Being substantive and factual is what makes for good debating. But since the PDC began planning America's all important debates in the '60s, debate templates have undergone real changes in form, and in particular, validity.
Whatever I can do to help reelect President Obama and provide him with a majority in both houses of Congress so as to end the gridlock in Washington, D.C., I will do. I urge all other voters to do the same.
The Christian Science Monitor calls the energy transition claims made across the world clunky, offering that history suggests it can take up to 50 years to replace an existing energy infrastructure. The problem? We don't have that long.
Romney's knowledge is so flimsy and his declarations so cliché-ridden as to betray a distinct lack of comprehension or interest. As for Obama, residency in the White House has provided experience but has left him without strategic design or a modulated sense of national interests.
As pundits prepare to dissect every word that comes forth from Barack Obama and Mitt Romney in tonight's debate, their analysis is likely to once again lack examination of the most immediate and critical effect these major events have on campaigns: online fundraising.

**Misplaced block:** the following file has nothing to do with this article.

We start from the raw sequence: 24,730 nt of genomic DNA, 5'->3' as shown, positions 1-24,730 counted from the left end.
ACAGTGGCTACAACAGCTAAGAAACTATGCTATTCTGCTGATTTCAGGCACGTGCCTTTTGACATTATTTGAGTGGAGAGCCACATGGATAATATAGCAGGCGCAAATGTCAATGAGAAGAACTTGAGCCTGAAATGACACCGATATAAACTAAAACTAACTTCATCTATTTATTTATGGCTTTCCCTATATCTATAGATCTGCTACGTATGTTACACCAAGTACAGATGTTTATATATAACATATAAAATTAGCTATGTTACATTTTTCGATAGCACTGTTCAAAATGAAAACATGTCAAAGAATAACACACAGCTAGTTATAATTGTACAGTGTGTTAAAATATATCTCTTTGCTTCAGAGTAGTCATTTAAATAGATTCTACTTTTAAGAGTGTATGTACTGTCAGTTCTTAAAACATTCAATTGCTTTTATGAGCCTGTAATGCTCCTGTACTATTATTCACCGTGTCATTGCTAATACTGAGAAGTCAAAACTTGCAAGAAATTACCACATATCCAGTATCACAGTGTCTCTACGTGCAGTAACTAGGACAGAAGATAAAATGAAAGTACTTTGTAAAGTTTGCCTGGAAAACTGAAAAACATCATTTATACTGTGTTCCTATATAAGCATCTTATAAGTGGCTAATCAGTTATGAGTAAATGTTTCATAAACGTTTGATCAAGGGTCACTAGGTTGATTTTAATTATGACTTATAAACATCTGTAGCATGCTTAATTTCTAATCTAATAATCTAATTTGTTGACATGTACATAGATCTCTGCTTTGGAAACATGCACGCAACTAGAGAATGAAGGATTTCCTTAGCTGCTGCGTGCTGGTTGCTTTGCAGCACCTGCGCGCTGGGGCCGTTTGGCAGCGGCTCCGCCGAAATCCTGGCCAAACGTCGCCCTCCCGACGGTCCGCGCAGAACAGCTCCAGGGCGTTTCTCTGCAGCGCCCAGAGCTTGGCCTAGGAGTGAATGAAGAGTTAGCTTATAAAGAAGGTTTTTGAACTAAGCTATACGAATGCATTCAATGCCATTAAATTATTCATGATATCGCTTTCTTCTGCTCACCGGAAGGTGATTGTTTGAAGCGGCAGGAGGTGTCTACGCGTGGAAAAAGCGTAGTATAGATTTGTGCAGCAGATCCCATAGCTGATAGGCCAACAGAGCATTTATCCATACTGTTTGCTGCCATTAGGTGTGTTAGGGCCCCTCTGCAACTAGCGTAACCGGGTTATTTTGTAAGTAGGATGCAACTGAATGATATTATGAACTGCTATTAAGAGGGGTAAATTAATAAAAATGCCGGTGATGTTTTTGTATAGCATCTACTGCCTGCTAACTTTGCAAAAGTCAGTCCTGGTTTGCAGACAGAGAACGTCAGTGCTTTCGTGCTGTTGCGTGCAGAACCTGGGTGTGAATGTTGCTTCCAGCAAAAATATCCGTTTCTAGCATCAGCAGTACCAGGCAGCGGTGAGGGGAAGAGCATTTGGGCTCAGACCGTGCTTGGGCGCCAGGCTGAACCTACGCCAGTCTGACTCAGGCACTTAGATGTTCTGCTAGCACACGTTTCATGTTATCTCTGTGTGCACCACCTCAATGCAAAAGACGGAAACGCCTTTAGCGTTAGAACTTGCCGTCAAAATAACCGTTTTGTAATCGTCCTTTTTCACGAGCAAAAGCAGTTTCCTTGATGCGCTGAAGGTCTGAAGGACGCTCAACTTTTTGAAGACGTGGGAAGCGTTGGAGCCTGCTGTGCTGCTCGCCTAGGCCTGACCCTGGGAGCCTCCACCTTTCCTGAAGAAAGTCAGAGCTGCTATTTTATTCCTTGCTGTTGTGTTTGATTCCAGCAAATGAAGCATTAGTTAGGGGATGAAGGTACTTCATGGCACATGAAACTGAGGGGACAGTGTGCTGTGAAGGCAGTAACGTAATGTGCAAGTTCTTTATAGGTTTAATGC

Americans overwhelmingly want to know: What can the U.S. do to reduce our troop presence in Afghanistan; what is each candidate's Middle East strategy; and how can we address nuclear threats such as Iran?
This year, it's gone a little nuts. Both parties' conventions, and all the debates have been surrounded with assessments by teams of experts who sound like, and in many cases are, personal advisers to the performers.
Will the media ever truly be a good vehicle for women and their stories? Not unless women have the option to run the show, ask the questions, and answer them in their own voices. For when women are invisible, their voices are not just lost, their victories are as well.
Left unchallenged, the apparent validity of Romney's assertions may well lead to his election as our next president. But there is a challenge to them that Obama can make when Romney predictably raises these points again in the next debate.
I spent most of the debate riveted by the screen, and was focused on the point-counterpoint. But whenever I got up to get something to drink, the difference between the two men's voices was remarkably stark. One sounded presidential, the other just sounded a bit lost.